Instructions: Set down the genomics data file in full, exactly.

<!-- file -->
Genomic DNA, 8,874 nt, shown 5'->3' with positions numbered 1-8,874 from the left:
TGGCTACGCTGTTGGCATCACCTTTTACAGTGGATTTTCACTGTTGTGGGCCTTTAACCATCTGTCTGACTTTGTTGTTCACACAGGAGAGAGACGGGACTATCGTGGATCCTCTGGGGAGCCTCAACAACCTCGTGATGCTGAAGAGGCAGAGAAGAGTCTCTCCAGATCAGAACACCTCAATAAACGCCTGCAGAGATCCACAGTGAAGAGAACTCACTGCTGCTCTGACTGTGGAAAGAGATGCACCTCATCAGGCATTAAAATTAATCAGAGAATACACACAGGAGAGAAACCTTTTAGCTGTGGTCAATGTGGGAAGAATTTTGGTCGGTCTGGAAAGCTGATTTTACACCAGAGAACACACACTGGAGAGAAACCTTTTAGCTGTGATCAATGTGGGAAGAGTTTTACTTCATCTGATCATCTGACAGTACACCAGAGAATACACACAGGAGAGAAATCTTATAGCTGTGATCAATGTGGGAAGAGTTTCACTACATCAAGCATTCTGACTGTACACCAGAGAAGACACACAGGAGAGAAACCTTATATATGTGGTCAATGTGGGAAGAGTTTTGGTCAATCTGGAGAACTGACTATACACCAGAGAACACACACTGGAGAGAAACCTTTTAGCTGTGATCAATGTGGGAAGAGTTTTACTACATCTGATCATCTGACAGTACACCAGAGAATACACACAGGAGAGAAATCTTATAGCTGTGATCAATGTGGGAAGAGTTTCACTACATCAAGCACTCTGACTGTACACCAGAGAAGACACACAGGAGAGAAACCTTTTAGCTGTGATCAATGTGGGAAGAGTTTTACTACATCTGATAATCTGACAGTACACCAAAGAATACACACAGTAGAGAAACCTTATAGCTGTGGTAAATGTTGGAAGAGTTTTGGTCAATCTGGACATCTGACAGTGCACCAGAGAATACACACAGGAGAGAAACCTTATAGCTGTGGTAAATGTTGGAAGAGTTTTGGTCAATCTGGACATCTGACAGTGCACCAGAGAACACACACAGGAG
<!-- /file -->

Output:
Genomic DNA, 8,874 nt, shown 5'->3' with positions numbered 1-8,874 from the left:
TGGCTACGCTGTTGGCATCACCTTTTACAGTGGATTTTCACTGTTGTGGGCCTTTAACCATCTGTCTGACTTTGTTGTTCACACAGGAGAGAGACGGGACTATCGTGGATCCTCTGGGGAGCCTCAACAACCTCGTGATGCTGAAGAGGCAGAGAAGAGTCTCTCCAGATCAGAACACCTCAATAAACGCCTGCAGAGATCCACAGTGAAGAGAACTCACTGCTGCTCTGACTGTGGAAAGAGATGCACCTCATCAGGCATTAAAATTAATCAGAGAATACACACAGGAGAGAAACCTTTTAGCTGTGGTCAATGTGGGAAGAATTTTGGTCGGTCTGGAAAGCTGATTTTACACCAGAGAACACACACTGGAGAGAAACCTTTTAGCTGTGATCAATGTGGGAAGAGTTTTACTTCATCTGATCATCTGACAGTACACCAGAGAATACACACAGGAGAGAAATCTTATAGCTGTGATCAATGTGGGAAGAGTTTCACTACATCAAGCATTCTGACTGTACACCAGAGAAGACACACAGGAGAGAAACCTTATATATGTGGTCAATGTGGGAAGAGTTTTGGTCAATCTGGAGAACTGACTATACACCAGAGAACACACACTGGAGAGAAACCTTTTAGCTGTGATCAATGTGGGAAGAGTTTTACTACATCTGATCATCTGACAGTACACCAGAGAATACACACAGGAGAGAAATCTTATAGCTGTGATCAATGTGGGAAGAGTTTCACTACATCAAGCACTCTGACTGTACACCAGAGAAGACACACAGGAGAGAAACCTTTTAGCTGTGATCAATGTGGGAAGAGTTTTACTACATCTGATAATCTGACAGTACACCAAAGAATACACACAGTAGAGAAACCTTATAGCTGTGGTAAATGTTGGAAGAGTTTTGGTCAATCTGGACATCTGACAGTGCACCAGAGAATACACACAGGAGAGAAACCTTATAGCTGTGGTAAATGTTGGAAGAGTTTTGGTCAATCTGGACATCTGACAGTGCACCAGAGAACACACACAGGAG